For the DNA analysis, Williams’ lab analyzed fragments of DNA based on their size. This determines if the DNA pattern is different compared to other similar species. Researchers also found physical differences between males and females. The female has a black pattern on its throat, while the male’s throat is solid black.
In 2012, Williams’ lab confirmed that the gecko Wojnowski plucked from the fencepost at the foot of Mount Kenya was indeed a new species. In the process, Williams also confirmed that the gecko Wojnowski found in 2005 near the village of Bungule was a new species, too.
But the wait wasn’t over. Wojnowski’s Mount Kenya geckos wouldn’t be recognized as a new species until a manuscript of the discovery was published in a peer-reviewed journal and allowed to be scrutinized by the scientific community.
Animal and plant species are named through binomial nomenclature, a scientific system of classifying and naming living things according to their genus and species. Each animal or plant receives a name composed of two parts. The first part identifies the genus to which it belongs, and the second part names the species within the genus. The terms are usually Latin, although they can be based on words from other languages. Usually, the person who discovers the animal or plant has the privilege of giving the living organism a name.
To name the new gecko species Lygodactylus wojnowskii, scientists first determined it belonged to Lygodactylus, a genus of about 60 species of small geckos living mainly in Africa and Madagascar. When they confirmed it was different from other existing species in this genus, they created the species name by using Wojnowski’s last name and adding the letter “i” to Latinize the name, making it wojnowskii.
What Wojnowski did know is that his colleagues in the scientific community had picked out a name for his most recent gecko discovery: Lygodactylus wojnowskii.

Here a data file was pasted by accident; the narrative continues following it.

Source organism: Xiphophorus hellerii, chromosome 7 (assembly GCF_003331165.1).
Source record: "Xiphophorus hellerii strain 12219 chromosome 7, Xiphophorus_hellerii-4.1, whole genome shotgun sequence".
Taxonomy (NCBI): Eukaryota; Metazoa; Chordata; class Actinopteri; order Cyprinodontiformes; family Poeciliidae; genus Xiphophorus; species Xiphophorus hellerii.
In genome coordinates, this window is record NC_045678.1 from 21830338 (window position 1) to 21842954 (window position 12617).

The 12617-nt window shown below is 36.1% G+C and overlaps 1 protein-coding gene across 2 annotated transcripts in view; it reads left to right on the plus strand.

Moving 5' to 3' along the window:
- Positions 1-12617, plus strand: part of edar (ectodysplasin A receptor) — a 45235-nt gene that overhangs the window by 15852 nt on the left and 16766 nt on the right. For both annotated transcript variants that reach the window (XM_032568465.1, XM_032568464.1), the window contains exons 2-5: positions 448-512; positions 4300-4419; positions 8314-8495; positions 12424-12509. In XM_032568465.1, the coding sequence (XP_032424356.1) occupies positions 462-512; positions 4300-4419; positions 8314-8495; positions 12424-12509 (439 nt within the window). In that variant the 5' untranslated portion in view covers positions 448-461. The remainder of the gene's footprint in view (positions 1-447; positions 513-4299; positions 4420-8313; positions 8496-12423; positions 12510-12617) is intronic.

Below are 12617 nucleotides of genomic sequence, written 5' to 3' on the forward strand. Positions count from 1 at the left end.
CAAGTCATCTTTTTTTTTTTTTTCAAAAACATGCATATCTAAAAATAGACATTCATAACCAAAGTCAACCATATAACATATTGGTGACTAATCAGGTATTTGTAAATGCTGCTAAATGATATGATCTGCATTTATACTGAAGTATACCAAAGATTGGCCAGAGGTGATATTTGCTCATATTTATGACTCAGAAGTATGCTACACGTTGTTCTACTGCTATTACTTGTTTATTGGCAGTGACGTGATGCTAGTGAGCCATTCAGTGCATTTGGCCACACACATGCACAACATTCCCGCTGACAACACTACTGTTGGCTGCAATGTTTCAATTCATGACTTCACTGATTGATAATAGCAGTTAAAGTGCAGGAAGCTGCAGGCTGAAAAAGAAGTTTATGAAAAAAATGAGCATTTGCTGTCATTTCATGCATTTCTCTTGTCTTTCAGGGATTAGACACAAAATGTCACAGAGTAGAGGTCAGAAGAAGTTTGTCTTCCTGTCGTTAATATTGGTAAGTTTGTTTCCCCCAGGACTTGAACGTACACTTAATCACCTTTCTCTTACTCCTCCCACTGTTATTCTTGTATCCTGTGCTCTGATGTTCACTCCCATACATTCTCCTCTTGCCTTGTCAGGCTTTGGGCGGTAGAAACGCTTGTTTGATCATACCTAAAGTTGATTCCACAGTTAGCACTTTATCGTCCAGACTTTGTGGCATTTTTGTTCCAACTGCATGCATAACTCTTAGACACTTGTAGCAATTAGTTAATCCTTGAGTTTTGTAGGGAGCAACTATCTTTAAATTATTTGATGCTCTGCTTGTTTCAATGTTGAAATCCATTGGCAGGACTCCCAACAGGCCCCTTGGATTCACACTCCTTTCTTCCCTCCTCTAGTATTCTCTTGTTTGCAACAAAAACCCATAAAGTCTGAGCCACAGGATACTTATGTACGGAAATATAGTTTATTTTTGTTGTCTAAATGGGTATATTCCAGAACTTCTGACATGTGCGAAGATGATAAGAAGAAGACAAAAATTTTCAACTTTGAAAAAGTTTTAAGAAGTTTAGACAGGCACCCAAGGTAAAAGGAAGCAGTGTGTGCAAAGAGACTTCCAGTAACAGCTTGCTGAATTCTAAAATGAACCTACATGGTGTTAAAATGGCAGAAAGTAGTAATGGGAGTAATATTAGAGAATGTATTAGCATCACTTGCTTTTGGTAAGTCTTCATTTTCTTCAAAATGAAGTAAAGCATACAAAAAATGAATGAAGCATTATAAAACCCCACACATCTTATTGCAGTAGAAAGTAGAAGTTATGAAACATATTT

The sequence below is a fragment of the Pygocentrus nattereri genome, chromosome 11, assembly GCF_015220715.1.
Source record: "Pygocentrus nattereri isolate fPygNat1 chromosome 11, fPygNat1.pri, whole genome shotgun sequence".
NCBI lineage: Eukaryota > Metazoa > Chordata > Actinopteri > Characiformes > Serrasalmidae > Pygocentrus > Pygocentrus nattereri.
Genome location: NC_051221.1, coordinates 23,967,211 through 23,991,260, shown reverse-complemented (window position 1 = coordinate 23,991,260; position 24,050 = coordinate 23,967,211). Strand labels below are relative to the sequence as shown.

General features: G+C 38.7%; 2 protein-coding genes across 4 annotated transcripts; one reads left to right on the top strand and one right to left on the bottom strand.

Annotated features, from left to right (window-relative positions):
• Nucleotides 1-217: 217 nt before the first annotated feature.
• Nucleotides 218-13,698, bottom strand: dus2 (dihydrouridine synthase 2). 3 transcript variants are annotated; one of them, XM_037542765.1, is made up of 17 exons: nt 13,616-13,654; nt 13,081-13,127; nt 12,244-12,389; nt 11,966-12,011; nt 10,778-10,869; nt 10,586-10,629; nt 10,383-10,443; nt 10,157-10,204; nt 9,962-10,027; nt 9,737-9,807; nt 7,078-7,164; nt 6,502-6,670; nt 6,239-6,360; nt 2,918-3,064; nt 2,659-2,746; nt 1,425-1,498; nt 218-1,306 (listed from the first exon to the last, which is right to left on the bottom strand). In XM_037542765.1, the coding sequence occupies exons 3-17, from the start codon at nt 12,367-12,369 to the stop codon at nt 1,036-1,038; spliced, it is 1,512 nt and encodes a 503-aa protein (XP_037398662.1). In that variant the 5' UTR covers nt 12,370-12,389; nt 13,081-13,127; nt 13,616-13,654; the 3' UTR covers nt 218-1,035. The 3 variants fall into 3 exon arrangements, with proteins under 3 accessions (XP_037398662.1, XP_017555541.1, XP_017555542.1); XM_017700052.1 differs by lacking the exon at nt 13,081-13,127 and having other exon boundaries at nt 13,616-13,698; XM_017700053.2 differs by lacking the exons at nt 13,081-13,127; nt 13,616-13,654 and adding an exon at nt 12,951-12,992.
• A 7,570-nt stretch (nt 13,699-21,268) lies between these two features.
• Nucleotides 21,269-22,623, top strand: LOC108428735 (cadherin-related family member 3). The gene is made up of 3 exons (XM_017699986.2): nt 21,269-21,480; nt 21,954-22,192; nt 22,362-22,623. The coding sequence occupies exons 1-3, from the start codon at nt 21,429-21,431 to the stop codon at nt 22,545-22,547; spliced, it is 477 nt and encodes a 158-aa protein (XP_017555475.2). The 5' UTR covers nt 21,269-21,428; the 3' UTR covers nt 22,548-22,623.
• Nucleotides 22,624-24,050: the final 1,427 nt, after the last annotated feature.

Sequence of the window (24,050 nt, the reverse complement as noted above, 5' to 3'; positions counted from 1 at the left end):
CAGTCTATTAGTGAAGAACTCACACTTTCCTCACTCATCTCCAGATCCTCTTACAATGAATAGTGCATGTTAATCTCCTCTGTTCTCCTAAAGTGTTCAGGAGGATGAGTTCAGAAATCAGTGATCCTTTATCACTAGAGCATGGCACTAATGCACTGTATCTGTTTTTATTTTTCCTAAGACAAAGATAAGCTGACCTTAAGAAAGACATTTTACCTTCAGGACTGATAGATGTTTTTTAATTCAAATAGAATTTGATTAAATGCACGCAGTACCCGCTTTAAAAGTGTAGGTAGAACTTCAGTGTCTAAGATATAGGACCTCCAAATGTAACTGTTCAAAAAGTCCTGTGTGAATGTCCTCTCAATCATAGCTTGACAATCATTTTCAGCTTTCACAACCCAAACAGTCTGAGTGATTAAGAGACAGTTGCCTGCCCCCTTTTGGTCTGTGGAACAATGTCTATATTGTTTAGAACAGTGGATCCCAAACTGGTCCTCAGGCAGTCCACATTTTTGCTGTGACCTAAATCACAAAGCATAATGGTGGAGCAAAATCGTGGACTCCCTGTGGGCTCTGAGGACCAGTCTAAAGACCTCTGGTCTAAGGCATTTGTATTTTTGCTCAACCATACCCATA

Last December, Malonza, lead author of the scientific paper on Lygodactylus wojnowskii, broke the news: the manuscript had been accepted and would appear in the journal Zootaxa. It was finally official six years after Wojnowski discovered the new species.
Because Lygodactylus wojnowskii has more distinct genetic differences from other geckos in this genus, Malonza decided to report their findings about it first. The name of the additional new species that Wojnowski discovered near Bungule will be revealed this year when the scientific paper is published.
Wojnowski never set out to find a new species.
“It still gives me goosebumps to think about it,” he says.
After the scientific paper was published, Wojnowski shared with his students the story about discovering the gecko, the long road to determining it was a new species and having it named after him.
“I would say he was bouncing with joy,” says Christy Visaggi, a lecturer in the Department of Geosciences who, alongside Wojnowski, teaches an integrated science class on life and earth sciences for preservice early childhood education.
“He was so excited, and then being able to share that with future teachers was really meaningful.” Malonza notes that Wojnowski’s discoveries are significant because they have increased the number of lizard species found in Kenya, as well as lizards in this genus found in the east African country.
“It is also significant because it raises the conservation profile of central Kenya because of the increased number of species in the area,” he says.
Most people would have looked at the gecko on the fence post and assumed it was the same as all the others.
“New species will never be discovered if everyone thinks, ‘Oh, it’s just a lizard,’” says Wojnowski. “One thing I tell my students is noticing subtle differences when trying to identify animals is very important.”
These small differences are important for protecting diversity in biology. If people think a particular lizard is everywhere, they won’t notice if it starts to disappear, which could lead to the extinction of an entire species, Wojnowski says.
All people, not just scientists, play a role in discovering new species, adds Malonza.
“If you find anything peculiar, especially a reptile or amphibian, take initiative and take a photo or specimen to the nearest museum or relevant institution for identification,” he says.
Wojnowski, now two for two when it comes to finding new species, hopes to find others someday.
“If I do retire, I plan on going to exotic places and looking for critters because I think that’s the most fun thing to do in the world,” he says.
Scientists estimate there are more than 8.7 million species on Earth, plus or minus 1.3 million. Only 1.2 million species are officially registered, and new species are being discovered every day.
This story originally appeared in Georgia State University Magazine.